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Value based pricing


#1

was: Pricing woven silver chain

Interesting thread. Other thoughts? 

What about a value-based pricing model? Up to here, we have a
cost-based pricing, ie. you define your selling price from your
costs and your profit expectations.

In a value based pricing model you try to exploit the acceptable
price range of your clients, ie. your try to get near the upper limit
of what customers are ready to pay for your work.

In such a case, you will eventually end up with the same price if
your work is similar to other people’s work. And if you do really
orginal work, you will find buyers willing to pay a premium
irrespective of materials and costs.

Note here that I said original work, not unique work. Every hen’s
egg is unique, but they are hardly original. The sometimes proclaimed
uniqueness is not a strong argument to most customers, to some
buyers it even disqualifies the producer.

Many kitchen table jeweller’s success is a value based success: The
3 F’s (friends, fools and family) pay an premium because they are
somehow directly attached to the selling person. Avon and Tupperware
have build their entire business model on this effect; garden party
sales put the same emotional stress to buy on the invited person.

If you dare to do so: Up your prices until you have lost 80% of your
customers. You will work less and earn (relatively) more money. Now
up the volume until you reach previous work levels and you will be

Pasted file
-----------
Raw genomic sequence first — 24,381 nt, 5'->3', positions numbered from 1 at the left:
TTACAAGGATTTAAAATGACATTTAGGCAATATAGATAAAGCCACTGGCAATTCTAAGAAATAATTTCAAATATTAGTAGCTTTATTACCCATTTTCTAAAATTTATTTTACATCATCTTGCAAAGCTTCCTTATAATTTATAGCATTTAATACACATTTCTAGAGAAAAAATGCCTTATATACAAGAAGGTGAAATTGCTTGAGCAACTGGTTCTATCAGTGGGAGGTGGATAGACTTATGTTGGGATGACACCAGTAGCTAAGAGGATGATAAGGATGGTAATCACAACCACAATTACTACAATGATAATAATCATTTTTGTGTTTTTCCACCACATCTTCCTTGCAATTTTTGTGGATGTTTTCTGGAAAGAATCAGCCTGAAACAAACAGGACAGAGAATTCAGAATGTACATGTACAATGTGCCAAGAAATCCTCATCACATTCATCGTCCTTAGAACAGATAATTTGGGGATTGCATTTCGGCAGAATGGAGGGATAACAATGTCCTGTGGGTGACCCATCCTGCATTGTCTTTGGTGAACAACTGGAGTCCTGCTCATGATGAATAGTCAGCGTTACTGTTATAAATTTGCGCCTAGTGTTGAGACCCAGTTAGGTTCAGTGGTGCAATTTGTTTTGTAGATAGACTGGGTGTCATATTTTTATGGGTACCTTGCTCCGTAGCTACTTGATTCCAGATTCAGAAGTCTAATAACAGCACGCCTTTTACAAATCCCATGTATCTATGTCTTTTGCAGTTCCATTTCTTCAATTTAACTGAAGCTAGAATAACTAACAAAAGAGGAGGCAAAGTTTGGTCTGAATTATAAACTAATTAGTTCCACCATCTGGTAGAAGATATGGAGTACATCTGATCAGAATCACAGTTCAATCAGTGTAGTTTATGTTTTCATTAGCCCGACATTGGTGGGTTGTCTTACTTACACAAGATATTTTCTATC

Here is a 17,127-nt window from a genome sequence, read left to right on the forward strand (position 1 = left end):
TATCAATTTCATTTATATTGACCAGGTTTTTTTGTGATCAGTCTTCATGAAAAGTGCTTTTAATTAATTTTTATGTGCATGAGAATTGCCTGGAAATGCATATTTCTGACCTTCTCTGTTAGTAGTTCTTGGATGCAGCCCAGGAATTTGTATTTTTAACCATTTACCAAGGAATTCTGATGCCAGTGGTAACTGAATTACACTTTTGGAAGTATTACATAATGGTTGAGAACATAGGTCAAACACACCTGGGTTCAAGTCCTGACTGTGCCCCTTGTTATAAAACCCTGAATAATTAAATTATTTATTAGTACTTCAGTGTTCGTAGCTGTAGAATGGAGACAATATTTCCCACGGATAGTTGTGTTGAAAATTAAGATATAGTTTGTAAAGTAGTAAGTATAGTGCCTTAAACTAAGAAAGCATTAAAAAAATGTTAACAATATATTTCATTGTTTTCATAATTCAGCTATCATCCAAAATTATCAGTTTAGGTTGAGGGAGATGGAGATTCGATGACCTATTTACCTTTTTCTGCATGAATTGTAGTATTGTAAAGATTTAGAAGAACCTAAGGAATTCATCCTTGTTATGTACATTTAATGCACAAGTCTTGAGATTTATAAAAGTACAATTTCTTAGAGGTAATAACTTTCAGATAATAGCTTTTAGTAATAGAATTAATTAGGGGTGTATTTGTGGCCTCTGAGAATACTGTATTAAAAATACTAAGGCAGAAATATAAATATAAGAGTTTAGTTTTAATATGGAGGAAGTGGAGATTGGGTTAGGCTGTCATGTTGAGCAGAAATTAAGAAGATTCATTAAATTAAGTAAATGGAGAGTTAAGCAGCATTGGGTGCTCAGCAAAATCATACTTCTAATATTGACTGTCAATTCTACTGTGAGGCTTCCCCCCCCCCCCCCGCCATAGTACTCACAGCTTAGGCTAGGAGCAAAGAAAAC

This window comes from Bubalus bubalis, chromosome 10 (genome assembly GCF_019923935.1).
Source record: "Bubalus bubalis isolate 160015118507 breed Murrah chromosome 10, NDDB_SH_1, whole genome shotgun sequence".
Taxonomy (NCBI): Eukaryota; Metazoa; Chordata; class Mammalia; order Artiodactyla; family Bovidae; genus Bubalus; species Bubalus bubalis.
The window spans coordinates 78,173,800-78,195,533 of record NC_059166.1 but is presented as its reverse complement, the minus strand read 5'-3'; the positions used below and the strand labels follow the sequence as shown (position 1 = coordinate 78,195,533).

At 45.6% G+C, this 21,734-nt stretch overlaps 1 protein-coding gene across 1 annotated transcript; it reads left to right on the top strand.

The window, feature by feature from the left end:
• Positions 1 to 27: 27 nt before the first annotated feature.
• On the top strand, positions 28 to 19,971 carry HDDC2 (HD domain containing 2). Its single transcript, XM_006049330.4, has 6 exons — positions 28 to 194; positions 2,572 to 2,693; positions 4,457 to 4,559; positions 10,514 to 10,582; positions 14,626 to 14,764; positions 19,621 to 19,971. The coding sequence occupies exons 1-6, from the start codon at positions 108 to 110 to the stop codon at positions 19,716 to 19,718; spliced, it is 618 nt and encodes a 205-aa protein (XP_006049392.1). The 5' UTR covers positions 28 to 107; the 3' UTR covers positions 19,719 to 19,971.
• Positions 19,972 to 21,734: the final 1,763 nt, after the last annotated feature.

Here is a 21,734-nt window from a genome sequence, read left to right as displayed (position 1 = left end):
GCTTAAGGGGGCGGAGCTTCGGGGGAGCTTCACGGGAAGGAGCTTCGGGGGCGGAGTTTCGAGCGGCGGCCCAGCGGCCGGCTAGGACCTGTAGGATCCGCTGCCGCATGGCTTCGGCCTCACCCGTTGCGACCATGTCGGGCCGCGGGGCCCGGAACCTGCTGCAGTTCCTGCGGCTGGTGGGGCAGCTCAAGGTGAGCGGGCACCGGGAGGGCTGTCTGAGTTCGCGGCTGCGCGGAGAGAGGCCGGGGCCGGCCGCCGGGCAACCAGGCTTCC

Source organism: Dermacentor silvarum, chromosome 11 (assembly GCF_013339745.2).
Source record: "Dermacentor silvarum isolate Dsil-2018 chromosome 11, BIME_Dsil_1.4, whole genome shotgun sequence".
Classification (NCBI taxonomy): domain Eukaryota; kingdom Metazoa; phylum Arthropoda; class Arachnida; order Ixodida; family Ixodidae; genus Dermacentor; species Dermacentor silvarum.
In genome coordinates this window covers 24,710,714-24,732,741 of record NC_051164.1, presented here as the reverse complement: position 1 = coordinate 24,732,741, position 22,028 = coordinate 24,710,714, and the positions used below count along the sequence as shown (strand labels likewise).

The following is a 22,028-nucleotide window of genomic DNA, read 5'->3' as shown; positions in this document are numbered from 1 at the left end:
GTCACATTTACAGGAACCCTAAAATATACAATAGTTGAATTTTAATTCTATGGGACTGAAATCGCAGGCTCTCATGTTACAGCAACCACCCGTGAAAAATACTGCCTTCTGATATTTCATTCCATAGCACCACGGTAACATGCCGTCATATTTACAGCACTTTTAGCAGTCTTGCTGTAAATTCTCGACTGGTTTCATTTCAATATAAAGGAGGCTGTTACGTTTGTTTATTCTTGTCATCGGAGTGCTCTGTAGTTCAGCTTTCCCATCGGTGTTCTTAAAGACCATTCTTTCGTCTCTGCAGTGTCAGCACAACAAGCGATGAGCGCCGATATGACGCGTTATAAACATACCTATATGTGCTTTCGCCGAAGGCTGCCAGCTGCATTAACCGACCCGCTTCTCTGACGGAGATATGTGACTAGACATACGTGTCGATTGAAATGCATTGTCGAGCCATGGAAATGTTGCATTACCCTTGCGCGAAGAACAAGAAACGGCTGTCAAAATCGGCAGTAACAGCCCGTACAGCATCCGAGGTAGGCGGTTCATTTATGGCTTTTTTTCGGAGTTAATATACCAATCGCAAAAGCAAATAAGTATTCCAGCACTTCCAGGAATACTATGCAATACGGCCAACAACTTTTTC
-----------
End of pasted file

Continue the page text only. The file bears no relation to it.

rich. Simple, heh?

Andreas


#2

Genius, Andreas!!!

You’ve said what I do; but now, with the slowing market, there’s
some back stepping to do to recapture lost sales that kept me "rich"
for the past decade. Such is the folly of business!

Paul


#3
In a value based pricing model you try to exploit the acceptable
price range of your clients, ie. your try to get near the upper
limit of what customers are ready to pay for your work. 

“Exploit” is not an appropriate word! If you do real handmade
pieces, it is the jeweler who gets exploited, no matter what the
price
is.

I apprenticed with the guy who was the real master in coronet
clusters, but he never showed how it was done. Whenever, he was
working on one, he would always find me something else to do.

I was fascinated with the setting, and still am. When I went on my
own, I spent countless hours to discover correct sequence of steps. I
have read everything that was ever written on the subject and I
realized that one does not have to know the subject in order to write
about it, but that is a topic for another day.

I offer coronet cluster to my clients and the cost of the material
is a relatively small factor compared to labour, but considering my
efforts in discovering the technique, it is I who’s being exploited.

Jewellery trade is multifaceted. Some outfits treat jewellery as
commodity and that is where these pricing schemes originate. Gold X
2, or 1.5, or any other number. I have no interest in that. I am
addressing my comments to the jewellery community where work involved
in making a jewel is respected for what it is.

There is a very simple yardstick. Take a good look at a piece that